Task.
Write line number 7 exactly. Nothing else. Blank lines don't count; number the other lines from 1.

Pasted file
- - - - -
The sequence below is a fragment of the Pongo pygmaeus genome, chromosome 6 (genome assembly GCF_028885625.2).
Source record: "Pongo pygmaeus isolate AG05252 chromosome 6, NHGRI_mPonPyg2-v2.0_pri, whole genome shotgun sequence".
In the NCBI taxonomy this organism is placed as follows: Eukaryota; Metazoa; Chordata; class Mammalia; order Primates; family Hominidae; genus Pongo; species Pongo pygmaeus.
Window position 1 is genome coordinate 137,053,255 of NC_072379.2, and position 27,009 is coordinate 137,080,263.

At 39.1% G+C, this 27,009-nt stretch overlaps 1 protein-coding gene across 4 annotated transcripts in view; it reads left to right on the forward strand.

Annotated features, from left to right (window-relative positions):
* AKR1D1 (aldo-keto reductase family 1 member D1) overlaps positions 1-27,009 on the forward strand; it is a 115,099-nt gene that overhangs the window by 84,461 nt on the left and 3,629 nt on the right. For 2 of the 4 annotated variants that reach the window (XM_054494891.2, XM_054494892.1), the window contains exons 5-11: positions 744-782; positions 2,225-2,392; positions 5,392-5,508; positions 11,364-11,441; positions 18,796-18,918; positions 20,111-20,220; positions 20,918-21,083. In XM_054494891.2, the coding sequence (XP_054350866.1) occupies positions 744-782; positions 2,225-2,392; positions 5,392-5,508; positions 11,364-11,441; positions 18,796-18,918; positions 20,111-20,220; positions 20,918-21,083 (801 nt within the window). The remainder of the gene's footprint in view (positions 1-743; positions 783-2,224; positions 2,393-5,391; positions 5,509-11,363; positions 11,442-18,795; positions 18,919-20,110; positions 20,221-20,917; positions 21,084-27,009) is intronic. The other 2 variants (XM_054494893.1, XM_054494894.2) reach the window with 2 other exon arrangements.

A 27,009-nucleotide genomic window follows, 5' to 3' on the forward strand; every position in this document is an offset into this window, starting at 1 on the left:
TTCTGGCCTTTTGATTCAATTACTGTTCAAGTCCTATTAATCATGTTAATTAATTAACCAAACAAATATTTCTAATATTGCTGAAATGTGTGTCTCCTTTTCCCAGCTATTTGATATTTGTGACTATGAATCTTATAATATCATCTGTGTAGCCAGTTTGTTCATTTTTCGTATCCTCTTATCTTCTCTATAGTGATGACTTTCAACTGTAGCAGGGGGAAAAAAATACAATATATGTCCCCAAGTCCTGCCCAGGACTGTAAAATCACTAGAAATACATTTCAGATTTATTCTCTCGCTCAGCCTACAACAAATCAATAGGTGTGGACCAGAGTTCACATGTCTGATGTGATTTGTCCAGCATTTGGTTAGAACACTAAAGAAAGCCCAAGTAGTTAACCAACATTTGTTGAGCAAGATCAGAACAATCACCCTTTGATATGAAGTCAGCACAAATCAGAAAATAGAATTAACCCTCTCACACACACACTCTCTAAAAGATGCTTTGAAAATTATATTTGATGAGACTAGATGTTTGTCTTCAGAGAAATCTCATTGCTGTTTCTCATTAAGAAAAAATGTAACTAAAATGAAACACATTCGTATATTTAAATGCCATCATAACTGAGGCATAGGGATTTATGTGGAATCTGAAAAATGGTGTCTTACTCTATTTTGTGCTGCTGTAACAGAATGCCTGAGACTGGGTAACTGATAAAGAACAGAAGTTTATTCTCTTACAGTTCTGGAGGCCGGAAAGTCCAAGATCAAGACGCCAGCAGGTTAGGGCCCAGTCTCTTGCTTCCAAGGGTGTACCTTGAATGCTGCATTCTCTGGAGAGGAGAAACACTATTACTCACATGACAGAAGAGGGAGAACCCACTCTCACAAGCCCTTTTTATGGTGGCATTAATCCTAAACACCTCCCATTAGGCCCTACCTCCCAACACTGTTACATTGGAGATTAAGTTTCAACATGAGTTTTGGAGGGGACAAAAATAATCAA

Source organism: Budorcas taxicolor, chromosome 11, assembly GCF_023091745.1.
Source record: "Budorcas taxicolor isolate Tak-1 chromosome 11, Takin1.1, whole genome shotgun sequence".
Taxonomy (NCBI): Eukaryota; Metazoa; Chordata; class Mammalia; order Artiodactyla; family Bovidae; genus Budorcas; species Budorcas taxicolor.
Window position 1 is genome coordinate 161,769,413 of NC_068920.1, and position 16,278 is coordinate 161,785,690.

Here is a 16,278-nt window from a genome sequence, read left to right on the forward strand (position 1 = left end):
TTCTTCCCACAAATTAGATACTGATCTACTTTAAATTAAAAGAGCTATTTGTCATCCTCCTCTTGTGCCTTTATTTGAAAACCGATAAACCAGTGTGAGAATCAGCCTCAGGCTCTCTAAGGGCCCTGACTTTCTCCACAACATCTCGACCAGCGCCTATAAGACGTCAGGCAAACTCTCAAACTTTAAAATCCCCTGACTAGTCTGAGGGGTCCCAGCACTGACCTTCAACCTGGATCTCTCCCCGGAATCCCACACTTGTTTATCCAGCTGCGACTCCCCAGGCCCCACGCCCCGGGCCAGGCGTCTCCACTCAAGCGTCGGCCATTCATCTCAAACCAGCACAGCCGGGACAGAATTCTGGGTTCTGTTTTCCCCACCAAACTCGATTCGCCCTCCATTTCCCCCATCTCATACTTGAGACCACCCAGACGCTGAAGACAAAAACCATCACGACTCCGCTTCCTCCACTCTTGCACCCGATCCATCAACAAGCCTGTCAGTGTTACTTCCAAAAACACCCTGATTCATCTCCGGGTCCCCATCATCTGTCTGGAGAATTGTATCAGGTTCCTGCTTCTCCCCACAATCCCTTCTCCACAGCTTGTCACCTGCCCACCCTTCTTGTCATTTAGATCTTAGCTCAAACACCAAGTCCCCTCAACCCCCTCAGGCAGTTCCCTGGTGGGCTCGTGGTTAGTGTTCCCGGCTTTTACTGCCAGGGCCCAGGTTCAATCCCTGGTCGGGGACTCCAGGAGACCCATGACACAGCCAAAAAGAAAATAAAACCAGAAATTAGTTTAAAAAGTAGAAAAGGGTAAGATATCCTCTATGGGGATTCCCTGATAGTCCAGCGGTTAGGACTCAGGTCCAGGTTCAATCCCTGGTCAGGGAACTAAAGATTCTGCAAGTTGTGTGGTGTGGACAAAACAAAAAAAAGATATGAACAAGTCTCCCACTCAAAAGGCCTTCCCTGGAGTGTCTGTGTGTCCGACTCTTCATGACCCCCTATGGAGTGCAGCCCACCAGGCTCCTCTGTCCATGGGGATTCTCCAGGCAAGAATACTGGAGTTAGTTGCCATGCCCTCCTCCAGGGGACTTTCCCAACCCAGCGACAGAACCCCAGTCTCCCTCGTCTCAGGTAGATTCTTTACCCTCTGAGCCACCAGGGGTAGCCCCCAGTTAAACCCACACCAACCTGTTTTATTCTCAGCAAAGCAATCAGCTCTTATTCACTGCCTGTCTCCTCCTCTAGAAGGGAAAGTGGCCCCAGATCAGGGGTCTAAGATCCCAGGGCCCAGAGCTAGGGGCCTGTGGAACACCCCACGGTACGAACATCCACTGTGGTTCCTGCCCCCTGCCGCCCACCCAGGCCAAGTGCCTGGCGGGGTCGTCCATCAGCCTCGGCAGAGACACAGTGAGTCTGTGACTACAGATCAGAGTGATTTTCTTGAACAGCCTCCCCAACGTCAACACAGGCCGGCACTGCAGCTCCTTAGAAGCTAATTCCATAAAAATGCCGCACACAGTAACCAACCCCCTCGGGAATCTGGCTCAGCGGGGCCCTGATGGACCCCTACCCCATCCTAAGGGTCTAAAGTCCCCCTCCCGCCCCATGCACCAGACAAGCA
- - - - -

* AKR1D1 (aldo-keto reductase family 1 member D1) overlaps positions 1-27,009 on the forward strand; it is a 115,099-nt gene that overhangs the window by 84,461 nt on the left and 3,629 nt on the right. For 2 of the 4 annotated variants that reach the window (XM_054494891.2, XM_054494892.1), the window contains exons 5-11: positions 744-782; positions 2,225-2,392; positions 5,392-5,508; positions 11,364-11,441; positions 18,796-18,918; positions 20,111-20,220; positions 20,918-21,083. In XM_054494891.2, the coding sequence (XP_054350866.1) occupies positions 744-782; positions 2,225-2,392; positions 5,392-5,508; positions 11,364-11,441; positions 18,796-18,918; positions 20,111-20,220; positions 20,918-21,083 (801 nt within the window). The remainder of the gene's footprint in view (positions 1-743; positions 783-2,224; positions 2,393-5,391; positions 5,509-11,363; positions 11,442-18,795; positions 18,919-20,110; positions 20,221-20,917; positions 21,084-27,009) is intronic. The other 2 variants (XM_054494893.1, XM_054494894.2) reach the window with 2 other exon arrangements.